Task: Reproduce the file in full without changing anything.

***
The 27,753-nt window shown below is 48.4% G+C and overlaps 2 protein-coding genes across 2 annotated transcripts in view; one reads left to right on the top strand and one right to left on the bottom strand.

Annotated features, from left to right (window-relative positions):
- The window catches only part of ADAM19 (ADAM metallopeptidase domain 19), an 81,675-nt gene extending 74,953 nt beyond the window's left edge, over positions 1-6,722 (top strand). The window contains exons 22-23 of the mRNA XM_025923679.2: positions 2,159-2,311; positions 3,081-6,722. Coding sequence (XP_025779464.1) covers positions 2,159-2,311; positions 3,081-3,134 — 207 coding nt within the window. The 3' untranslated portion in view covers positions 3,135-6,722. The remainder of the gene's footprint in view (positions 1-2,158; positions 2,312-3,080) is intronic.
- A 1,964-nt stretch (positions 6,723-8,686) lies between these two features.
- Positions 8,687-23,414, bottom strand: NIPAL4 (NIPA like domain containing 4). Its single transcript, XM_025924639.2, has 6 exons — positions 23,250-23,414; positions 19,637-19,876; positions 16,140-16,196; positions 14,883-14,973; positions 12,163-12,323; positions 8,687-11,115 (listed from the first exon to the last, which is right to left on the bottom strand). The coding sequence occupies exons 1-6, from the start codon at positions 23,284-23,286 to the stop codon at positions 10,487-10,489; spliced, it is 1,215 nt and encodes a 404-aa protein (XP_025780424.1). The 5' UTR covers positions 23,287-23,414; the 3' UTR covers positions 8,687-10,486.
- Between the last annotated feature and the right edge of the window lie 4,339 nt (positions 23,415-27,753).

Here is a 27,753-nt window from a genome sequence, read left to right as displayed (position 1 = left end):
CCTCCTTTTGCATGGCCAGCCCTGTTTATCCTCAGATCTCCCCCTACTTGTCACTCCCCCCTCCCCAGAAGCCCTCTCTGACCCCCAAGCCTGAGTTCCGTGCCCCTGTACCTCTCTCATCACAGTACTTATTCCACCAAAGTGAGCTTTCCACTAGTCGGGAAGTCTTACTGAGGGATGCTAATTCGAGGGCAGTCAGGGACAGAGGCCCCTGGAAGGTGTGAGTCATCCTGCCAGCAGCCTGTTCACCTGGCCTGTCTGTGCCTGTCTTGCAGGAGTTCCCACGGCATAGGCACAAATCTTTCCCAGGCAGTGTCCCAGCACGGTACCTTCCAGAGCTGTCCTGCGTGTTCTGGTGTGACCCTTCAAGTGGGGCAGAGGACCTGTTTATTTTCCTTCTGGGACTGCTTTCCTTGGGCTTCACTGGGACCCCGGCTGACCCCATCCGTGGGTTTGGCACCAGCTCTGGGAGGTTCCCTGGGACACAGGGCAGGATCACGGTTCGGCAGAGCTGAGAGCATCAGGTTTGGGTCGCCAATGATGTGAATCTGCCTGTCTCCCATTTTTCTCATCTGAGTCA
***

The 27,753-nt window shown below is 48.4% G+C and overlaps 2 protein-coding genes across 2 annotated transcripts in view; one reads left to right on the top strand and one right to left on the bottom strand.

Annotated features, from left to right (window-relative positions):
- The window catches only part of ADAM19 (ADAM metallopeptidase domain 19), an 81,675-nt gene extending 74,953 nt beyond the window's left edge, over positions 1-6,722 (top strand). The window contains exons 22-23 of the mRNA XM_025923679.2: positions 2,159-2,311; positions 3,081-6,722. Coding sequence (XP_025779464.1) covers positions 2,159-2,311; positions 3,081-3,134 — 207 coding nt within the window. The 3' untranslated portion in view covers positions 3,135-6,722. The remainder of the gene's footprint in view (positions 1-2,158; positions 2,312-3,080) is intronic.
- A 1,964-nt stretch (positions 6,723-8,686) lies between these two features.
- Positions 8,687-23,414, bottom strand: NIPAL4 (NIPA like domain containing 4). Its single transcript, XM_025924639.2, has 6 exons — positions 23,250-23,414; positions 19,637-19,876; positions 16,140-16,196; positions 14,883-14,973; positions 12,163-12,323; positions 8,687-11,115 (listed from the first exon to the last, which is right to left on the bottom strand). The coding sequence occupies exons 1-6, from the start codon at positions 23,284-23,286 to the stop codon at positions 10,487-10,489; spliced, it is 1,215 nt and encodes a 404-aa protein (XP_025780424.1). The 5' UTR covers positions 23,287-23,414; the 3' UTR covers positions 8,687-10,486.
- Between the last annotated feature and the right edge of the window lie 4,339 nt (positions 23,415-27,753).

Here is a 27,753-nt window from a genome sequence, read left to right as displayed (position 1 = left end):
CCTCCTTTTGCATGGCCAGCCCTGTTTATCCTCAGATCTCCCCCTACTTGTCACTCCCCCCTCCCCAGAAGCCCTCTCTGACCCCCAAGCCTGAGTTCCGTGCCCCTGTACCTCTCTCATCACAGTACTTATTCCACCAAAGTGAGCTTTCCACTAGTCGGGAAGTCTTACTGAGGGATGCTAATTCGAGGGCAGTCAGGGACAGAGGCCCCTGGAAGGTGTGAGTCATCCTGCCAGCAGCCTGTTCACCTGGCCTGTCTGTGCCTGTCTTGCAGGAGTTCCCACGGCATAGGCACAAATCTTTCCCAGGCAGTGTCCCAGCACGGTACCTTCCAGAGCTGTCCTGCGTGTTCTGGTGTGACCCTTCAAGTGGGGCAGAGGACCTGTTTATTTTCCTTCTGGGACTGCTTTCCTTGGGCTTCACTGGGACCCCGGCTGACCCCATCCGTGGGTTTGGCACCAGCTCTGGGAGGTTCCCTGGGACACAGGGCAGGATCACGGTTCGGCAGAGCTGAGAGCATCAGGTTTGGGTCGCCAATGATGTGAATCTGCCTGTCTCCCATTTTTCTCATCTGAGTCA